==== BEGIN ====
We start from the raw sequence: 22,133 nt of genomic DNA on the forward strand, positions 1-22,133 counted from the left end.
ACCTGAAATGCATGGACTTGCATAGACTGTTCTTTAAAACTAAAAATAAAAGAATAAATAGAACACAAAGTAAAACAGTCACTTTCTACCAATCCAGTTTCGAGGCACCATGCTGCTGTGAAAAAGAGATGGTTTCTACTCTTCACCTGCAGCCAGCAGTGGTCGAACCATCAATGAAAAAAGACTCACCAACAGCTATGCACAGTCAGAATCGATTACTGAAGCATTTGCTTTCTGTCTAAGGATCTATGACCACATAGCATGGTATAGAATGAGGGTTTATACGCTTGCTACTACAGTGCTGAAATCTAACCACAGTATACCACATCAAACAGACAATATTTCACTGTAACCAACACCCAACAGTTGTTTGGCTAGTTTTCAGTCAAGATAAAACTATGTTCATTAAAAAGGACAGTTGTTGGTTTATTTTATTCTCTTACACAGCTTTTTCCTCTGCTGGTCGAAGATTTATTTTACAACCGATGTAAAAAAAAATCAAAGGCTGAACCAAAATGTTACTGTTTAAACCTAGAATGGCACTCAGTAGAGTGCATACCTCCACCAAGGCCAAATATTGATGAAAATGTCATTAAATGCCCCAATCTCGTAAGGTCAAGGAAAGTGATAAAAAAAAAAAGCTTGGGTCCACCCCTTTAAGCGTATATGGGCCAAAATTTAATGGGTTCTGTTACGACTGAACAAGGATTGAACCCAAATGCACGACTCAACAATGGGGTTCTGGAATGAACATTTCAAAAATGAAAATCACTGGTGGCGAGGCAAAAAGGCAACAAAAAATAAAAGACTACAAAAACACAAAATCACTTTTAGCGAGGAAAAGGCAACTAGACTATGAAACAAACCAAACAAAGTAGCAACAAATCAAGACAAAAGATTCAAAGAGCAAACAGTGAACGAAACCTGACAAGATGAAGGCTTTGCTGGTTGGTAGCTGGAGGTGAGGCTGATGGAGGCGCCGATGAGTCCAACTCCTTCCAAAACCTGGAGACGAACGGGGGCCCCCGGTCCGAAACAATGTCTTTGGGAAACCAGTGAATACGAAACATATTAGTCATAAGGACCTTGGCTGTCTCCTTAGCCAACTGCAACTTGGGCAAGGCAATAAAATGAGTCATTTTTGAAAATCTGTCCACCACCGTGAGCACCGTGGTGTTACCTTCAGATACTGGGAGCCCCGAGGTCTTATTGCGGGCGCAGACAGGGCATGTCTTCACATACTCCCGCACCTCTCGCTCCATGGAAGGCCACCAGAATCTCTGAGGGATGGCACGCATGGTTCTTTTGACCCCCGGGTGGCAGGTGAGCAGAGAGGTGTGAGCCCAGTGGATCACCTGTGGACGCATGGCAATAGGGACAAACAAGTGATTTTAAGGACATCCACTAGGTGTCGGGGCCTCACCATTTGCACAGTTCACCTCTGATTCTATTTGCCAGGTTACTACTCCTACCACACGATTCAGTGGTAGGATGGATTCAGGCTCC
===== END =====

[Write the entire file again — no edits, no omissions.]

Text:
We start from the raw sequence: 22,133 nt of genomic DNA on the forward strand, positions 1-22,133 counted from the left end.
ACCTGAAATGCATGGACTTGCATAGACTGTTCTTTAAAACTAAAAATAAAAGAATAAATAGAACACAAAGTAAAACAGTCACTTTCTACCAATCCAGTTTCGAGGCACCATGCTGCTGTGAAAAAGAGATGGTTTCTACTCTTCACCTGCAGCCAGCAGTGGTCGAACCATCAATGAAAAAAGACTCACCAACAGCTATGCACAGTCAGAATCGATTACTGAAGCATTTGCTTTCTGTCTAAGGATCTATGACCACATAGCATGGTATAGAATGAGGGTTTATACGCTTGCTACTACAGTGCTGAAATCTAACCACAGTATACCACATCAAACAGACAATATTTCACTGTAACCAACACCCAACAGTTGTTTGGCTAGTTTTCAGTCAAGATAAAACTATGTTCATTAAAAAGGACAGTTGTTGGTTTATTTTATTCTCTTACACAGCTTTTTCCTCTGCTGGTCGAAGATTTATTTTACAACCGATGTAAAAAAAAATCAAAGGCTGAACCAAAATGTTACTGTTTAAACCTAGAATGGCACTCAGTAGAGTGCATACCTCCACCAAGGCCAAATATTGATGAAAATGTCATTAAATGCCCCAATCTCGTAAGGTCAAGGAAAGTGATAAAAAAAAAAAGCTTGGGTCCACCCCTTTAAGCGTATATGGGCCAAAATTTAATGGGTTCTGTTACGACTGAACAAGGATTGAACCCAAATGCACGACTCAACAATGGGGTTCTGGAATGAACATTTCAAAAATGAAAATCACTGGTGGCGAGGCAAAAAGGCAACAAAAAATAAAAGACTACAAAAACACAAAATCACTTTTAGCGAGGAAAAGGCAACTAGACTATGAAACAAACCAAACAAAGTAGCAACAAATCAAGACAAAAGATTCAAAGAGCAAACAGTGAACGAAACCTGACAAGATGAAGGCTTTGCTGGTTGGTAGCTGGAGGTGAGGCTGATGGAGGCGCCGATGAGTCCAACTCCTTCCAAAACCTGGAGACGAACGGGGGCCCCCGGTCCGAAACAATGTCTTTGGGAAACCAGTGAATACGAAACATATTAGTCATAAGGACCTTGGCTGTCTCCTTAGCCAACTGCAACTTGGGCAAGGCAATAAAATGAGTCATTTTTGAAAATCTGTCCACCACCGTGAGCACCGTGGTGTTACCTTCAGATACTGGGAGCCCCGAGGTCTTATTGCGGGCGCAGACAGGGCATGTCTTCACATACTCCCGCACCTCTCGCTCCATGGAAGGCCACCAGAATCTCTGAGGGATGGCACGCATGGTTCTTTTGACCCCCGGGTGGCAGGTGAGCAGAGAGGTGTGAGCCCAGTGGATCACCTGTGGACGCATGGCAATAGGGACAAACAAGTGATTTTAAGGACATCCACTAGGTGTCGGGGCCTCACCATTTGCACAGTTCACCTCTGATTCTATTTGCCAGGTTACTACTCCTACCACACGATTCAGTGGTAGGATGGATTCAGGCTCC